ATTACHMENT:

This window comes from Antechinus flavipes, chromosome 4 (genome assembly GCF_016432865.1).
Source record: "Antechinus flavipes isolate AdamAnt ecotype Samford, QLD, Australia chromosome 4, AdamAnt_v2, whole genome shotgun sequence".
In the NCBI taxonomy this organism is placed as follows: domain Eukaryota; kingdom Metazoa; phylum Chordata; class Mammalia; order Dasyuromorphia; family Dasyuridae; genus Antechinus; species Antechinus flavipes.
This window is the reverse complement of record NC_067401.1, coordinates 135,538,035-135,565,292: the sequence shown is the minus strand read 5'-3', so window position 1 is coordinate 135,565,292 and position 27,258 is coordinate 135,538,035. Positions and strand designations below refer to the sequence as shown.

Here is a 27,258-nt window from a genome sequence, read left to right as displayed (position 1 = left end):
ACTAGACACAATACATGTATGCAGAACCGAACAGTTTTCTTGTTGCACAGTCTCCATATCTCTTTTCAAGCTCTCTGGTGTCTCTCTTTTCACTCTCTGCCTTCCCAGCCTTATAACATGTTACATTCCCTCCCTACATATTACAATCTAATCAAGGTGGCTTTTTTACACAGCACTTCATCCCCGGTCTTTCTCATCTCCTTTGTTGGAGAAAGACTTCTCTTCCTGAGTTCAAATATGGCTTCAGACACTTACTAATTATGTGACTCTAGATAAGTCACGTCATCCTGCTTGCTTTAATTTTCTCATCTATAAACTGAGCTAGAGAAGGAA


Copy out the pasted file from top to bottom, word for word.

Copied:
This window comes from Antechinus flavipes, chromosome 4 (genome assembly GCF_016432865.1).
Source record: "Antechinus flavipes isolate AdamAnt ecotype Samford, QLD, Australia chromosome 4, AdamAnt_v2, whole genome shotgun sequence".
In the NCBI taxonomy this organism is placed as follows: domain Eukaryota; kingdom Metazoa; phylum Chordata; class Mammalia; order Dasyuromorphia; family Dasyuridae; genus Antechinus; species Antechinus flavipes.
This window is the reverse complement of record NC_067401.1, coordinates 135,538,035-135,565,292: the sequence shown is the minus strand read 5'-3', so window position 1 is coordinate 135,565,292 and position 27,258 is coordinate 135,538,035. Positions and strand designations below refer to the sequence as shown.

Here is a 27,258-nt window from a genome sequence, read left to right as displayed (position 1 = left end):
ACTAGACACAATACATGTATGCAGAACCGAACAGTTTTCTTGTTGCACAGTCTCCATATCTCTTTTCAAGCTCTCTGGTGTCTCTCTTTTCACTCTCTGCCTTCCCAGCCTTATAACATGTTACATTCCCTCCCTACATATTACAATCTAATCAAGGTGGCTTTTTTACACAGCACTTCATCCCCGGTCTTTCTCATCTCCTTTGTTGGAGAAAGACTTCTCTTCCTGAGTTCAAATATGGCTTCAGACACTTACTAATTATGTGACTCTAGATAAGTCACGTCATCCTGCTTGCTTTAATTTTCTCATCTATAAACTGAGCTAGAGAAGGAA